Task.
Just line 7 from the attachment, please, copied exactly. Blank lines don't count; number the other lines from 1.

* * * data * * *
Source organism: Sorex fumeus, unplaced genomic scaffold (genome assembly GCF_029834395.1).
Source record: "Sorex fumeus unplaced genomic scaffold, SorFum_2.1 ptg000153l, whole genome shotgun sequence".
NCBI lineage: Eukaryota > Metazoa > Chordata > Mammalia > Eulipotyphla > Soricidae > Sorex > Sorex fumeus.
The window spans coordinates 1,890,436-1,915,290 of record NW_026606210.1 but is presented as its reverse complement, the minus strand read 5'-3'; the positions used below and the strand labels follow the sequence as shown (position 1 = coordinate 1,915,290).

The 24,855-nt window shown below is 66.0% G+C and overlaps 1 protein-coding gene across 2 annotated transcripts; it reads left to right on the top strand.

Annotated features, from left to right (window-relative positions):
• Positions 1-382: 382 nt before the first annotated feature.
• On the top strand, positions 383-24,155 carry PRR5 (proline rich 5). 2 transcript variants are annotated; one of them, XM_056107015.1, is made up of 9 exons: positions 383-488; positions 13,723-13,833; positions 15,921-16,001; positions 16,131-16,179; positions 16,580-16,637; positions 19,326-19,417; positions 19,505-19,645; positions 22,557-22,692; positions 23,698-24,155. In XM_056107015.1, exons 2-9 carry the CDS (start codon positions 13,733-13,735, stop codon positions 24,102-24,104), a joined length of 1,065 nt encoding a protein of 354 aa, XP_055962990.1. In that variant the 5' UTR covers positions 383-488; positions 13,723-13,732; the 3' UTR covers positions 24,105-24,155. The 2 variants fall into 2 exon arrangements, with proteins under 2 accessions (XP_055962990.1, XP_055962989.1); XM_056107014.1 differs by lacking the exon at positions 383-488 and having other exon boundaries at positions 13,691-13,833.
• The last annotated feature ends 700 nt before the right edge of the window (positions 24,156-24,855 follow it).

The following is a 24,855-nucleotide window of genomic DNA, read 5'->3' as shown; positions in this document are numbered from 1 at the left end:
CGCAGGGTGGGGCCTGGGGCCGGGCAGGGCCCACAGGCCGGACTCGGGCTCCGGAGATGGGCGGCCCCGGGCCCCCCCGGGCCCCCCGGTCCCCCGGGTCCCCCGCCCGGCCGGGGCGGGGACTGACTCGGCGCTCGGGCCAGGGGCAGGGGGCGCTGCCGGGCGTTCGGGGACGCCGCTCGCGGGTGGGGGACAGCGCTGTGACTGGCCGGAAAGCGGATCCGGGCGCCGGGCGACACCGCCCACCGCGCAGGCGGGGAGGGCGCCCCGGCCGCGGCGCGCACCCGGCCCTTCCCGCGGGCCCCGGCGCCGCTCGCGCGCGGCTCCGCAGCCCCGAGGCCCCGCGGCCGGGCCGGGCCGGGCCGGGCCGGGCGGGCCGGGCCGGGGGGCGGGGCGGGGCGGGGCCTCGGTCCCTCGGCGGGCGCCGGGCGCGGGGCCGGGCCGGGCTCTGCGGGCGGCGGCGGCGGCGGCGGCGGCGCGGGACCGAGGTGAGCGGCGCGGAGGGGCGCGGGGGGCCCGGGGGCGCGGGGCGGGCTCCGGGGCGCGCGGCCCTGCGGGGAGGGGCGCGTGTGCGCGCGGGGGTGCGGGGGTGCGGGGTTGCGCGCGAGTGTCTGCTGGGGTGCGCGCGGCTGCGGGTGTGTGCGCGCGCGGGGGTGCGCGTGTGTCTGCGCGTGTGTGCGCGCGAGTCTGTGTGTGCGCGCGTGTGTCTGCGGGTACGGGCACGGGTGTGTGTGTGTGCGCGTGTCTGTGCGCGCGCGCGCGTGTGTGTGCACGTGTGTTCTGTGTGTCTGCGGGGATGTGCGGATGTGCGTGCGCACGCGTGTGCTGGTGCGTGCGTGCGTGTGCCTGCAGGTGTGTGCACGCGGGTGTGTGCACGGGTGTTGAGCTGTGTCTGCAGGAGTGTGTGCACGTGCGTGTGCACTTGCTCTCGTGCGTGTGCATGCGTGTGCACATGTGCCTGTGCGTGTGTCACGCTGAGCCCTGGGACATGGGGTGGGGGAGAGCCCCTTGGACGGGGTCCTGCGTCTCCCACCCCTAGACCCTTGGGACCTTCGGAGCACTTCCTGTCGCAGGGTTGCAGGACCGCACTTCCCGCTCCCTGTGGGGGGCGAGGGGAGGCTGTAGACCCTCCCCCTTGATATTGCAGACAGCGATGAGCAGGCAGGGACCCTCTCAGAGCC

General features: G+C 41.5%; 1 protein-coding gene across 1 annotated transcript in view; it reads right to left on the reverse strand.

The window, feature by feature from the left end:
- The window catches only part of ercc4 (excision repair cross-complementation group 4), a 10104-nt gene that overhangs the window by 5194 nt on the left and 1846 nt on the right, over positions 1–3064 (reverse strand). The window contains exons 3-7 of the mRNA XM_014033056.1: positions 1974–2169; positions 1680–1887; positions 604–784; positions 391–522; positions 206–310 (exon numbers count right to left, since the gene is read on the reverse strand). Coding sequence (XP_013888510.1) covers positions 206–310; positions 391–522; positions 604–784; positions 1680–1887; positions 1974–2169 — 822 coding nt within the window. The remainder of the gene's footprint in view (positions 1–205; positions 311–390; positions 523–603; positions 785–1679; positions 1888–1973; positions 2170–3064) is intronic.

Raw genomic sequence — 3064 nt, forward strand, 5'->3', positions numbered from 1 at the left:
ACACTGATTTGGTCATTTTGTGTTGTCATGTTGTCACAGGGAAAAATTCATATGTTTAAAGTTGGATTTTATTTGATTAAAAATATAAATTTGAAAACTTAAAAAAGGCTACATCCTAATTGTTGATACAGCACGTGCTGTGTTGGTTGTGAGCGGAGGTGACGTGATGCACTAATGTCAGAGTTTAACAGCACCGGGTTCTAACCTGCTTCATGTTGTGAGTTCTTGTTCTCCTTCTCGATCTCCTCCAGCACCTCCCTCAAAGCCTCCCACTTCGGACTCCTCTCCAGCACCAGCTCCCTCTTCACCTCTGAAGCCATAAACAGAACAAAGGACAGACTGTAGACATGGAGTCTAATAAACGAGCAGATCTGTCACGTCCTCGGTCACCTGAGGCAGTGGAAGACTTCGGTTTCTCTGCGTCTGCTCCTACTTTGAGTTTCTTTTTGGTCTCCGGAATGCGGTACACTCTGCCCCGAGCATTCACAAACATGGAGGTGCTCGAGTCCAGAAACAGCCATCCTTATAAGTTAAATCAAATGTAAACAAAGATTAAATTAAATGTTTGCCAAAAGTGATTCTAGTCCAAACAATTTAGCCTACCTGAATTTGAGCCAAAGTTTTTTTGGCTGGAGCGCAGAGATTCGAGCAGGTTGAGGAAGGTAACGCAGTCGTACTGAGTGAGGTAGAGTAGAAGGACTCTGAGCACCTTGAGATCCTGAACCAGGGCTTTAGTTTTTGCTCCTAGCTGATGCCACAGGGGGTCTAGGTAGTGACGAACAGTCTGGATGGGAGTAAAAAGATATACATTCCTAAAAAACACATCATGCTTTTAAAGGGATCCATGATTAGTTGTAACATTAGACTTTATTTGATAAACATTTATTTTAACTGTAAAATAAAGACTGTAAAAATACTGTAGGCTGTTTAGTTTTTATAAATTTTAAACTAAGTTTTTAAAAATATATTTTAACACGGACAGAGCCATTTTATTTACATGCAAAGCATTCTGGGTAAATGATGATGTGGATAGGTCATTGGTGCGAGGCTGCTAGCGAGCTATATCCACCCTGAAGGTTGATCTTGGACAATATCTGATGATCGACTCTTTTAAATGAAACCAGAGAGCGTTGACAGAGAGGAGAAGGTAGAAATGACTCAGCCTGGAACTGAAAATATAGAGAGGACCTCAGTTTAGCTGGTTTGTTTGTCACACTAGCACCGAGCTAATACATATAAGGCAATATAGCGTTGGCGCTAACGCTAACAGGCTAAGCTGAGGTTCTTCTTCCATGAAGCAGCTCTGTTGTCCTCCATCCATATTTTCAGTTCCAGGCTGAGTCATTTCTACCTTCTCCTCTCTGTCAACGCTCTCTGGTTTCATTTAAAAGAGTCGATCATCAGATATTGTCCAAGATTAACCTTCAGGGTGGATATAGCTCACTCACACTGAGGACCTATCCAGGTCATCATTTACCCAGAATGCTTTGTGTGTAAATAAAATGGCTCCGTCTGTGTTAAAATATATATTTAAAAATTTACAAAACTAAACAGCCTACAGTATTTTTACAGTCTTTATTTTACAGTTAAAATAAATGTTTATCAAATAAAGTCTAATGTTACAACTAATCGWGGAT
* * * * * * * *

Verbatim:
• Positions 1-382: 382 nt before the first annotated feature.